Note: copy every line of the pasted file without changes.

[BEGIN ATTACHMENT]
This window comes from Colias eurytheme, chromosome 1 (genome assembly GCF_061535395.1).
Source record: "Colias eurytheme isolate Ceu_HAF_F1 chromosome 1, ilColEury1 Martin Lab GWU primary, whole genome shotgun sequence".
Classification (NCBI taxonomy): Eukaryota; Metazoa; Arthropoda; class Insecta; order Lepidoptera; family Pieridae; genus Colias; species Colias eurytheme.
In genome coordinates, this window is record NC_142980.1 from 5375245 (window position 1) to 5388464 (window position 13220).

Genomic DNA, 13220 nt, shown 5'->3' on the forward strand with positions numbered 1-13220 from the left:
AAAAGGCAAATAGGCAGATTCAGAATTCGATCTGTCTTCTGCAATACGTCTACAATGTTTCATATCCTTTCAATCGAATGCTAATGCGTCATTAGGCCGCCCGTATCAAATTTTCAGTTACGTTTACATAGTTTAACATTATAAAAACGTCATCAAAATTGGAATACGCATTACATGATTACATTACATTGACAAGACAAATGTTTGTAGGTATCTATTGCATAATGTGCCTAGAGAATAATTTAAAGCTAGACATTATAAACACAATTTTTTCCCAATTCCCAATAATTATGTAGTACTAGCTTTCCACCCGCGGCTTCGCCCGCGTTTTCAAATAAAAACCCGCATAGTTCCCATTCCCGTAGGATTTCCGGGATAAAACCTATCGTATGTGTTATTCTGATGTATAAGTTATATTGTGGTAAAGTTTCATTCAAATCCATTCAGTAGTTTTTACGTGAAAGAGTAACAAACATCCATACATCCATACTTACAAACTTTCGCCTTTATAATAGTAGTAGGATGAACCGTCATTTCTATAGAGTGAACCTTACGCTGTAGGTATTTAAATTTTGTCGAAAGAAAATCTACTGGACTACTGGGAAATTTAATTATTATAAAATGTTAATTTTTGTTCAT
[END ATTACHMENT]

This window comes from Colias eurytheme, chromosome 1 (genome assembly GCF_061535395.1).
Source record: "Colias eurytheme isolate Ceu_HAF_F1 chromosome 1, ilColEury1 Martin Lab GWU primary, whole genome shotgun sequence".
Classification (NCBI taxonomy): Eukaryota; Metazoa; Arthropoda; class Insecta; order Lepidoptera; family Pieridae; genus Colias; species Colias eurytheme.
In genome coordinates, this window is record NC_142980.1 from 5375245 (window position 1) to 5388464 (window position 13220).

Genomic DNA, 13220 nt, shown 5'->3' on the forward strand with positions numbered 1-13220 from the left:
AAAAGGCAAATAGGCAGATTCAGAATTCGATCTGTCTTCTGCAATACGTCTACAATGTTTCATATCCTTTCAATCGAATGCTAATGCGTCATTAGGCCGCCCGTATCAAATTTTCAGTTACGTTTACATAGTTTAACATTATAAAAACGTCATCAAAATTGGAATACGCATTACATGATTACATTACATTGACAAGACAAATGTTTGTAGGTATCTATTGCATAATGTGCCTAGAGAATAATTTAAAGCTAGACATTATAAACACAATTTTTTCCCAATTCCCAATAATTATGTAGTACTAGCTTTCCACCCGCGGCTTCGCCCGCGTTTTCAAATAAAAACCCGCATAGTTCCCATTCCCGTAGGATTTCCGGGATAAAACCTATCGTATGTGTTATTCTGATGTATAAGTTATATTGTGGTAAAGTTTCATTCAAATCCATTCAGTAGTTTTTACGTGAAAGAGTAACAAACATCCATACATCCATACTTACAAACTTTCGCCTTTATAATAGTAGTAGGATGAACCGTCATTTCTATAGAGTGAACCTTACGCTGTAGGTATTTAAATTTTGTCGAAAGAAAATCTACTGGACTACTGGGAAATTTAATTATTATAAAATGTTAATTTTTGTTCAT